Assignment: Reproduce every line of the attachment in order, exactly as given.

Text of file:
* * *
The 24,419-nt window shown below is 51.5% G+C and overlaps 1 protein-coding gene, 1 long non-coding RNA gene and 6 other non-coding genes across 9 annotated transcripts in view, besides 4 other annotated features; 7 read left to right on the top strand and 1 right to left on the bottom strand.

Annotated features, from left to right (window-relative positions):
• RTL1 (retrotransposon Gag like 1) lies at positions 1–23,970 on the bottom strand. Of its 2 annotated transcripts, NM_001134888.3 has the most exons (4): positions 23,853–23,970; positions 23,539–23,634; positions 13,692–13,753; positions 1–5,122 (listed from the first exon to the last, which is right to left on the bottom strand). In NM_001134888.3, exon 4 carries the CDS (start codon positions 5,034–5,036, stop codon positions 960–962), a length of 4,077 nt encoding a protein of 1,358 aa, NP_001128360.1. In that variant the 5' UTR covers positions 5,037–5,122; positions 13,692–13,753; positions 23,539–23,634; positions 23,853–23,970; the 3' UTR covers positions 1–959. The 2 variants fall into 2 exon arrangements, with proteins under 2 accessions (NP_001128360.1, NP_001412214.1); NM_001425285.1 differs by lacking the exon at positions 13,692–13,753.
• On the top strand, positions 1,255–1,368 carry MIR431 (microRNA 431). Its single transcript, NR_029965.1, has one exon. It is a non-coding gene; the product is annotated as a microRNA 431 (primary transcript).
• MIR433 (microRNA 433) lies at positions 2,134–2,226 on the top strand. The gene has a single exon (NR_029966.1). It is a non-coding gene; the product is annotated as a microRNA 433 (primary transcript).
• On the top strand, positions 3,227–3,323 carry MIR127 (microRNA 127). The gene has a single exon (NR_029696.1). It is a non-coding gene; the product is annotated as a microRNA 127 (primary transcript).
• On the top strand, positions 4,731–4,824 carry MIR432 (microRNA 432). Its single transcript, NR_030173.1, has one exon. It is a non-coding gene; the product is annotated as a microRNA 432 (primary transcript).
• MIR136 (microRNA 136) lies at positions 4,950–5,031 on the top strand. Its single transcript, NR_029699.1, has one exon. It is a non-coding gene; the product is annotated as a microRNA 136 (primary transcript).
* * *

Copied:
The 24,419-nt window shown below is 51.5% G+C and overlaps 1 protein-coding gene, 1 long non-coding RNA gene and 6 other non-coding genes across 9 annotated transcripts in view, besides 4 other annotated features; 7 read left to right on the top strand and 1 right to left on the bottom strand.

Annotated features, from left to right (window-relative positions):
• RTL1 (retrotransposon Gag like 1) lies at positions 1–23,970 on the bottom strand. Of its 2 annotated transcripts, NM_001134888.3 has the most exons (4): positions 23,853–23,970; positions 23,539–23,634; positions 13,692–13,753; positions 1–5,122 (listed from the first exon to the last, which is right to left on the bottom strand). In NM_001134888.3, exon 4 carries the CDS (start codon positions 5,034–5,036, stop codon positions 960–962), a length of 4,077 nt encoding a protein of 1,358 aa, NP_001128360.1. In that variant the 5' UTR covers positions 5,037–5,122; positions 13,692–13,753; positions 23,539–23,634; positions 23,853–23,970; the 3' UTR covers positions 1–959. The 2 variants fall into 2 exon arrangements, with proteins under 2 accessions (NP_001128360.1, NP_001412214.1); NM_001425285.1 differs by lacking the exon at positions 13,692–13,753.
• On the top strand, positions 1,255–1,368 carry MIR431 (microRNA 431). Its single transcript, NR_029965.1, has one exon. It is a non-coding gene; the product is annotated as a microRNA 431 (primary transcript).
• MIR433 (microRNA 433) lies at positions 2,134–2,226 on the top strand. The gene has a single exon (NR_029966.1). It is a non-coding gene; the product is annotated as a microRNA 433 (primary transcript).
• On the top strand, positions 3,227–3,323 carry MIR127 (microRNA 127). The gene has a single exon (NR_029696.1). It is a non-coding gene; the product is annotated as a microRNA 127 (primary transcript).
• On the top strand, positions 4,731–4,824 carry MIR432 (microRNA 432). Its single transcript, NR_030173.1, has one exon. It is a non-coding gene; the product is annotated as a microRNA 432 (primary transcript).
• MIR136 (microRNA 136) lies at positions 4,950–5,031 on the top strand. Its single transcript, NR_029699.1, has one exon. It is a non-coding gene; the product is annotated as a microRNA 136 (primary transcript).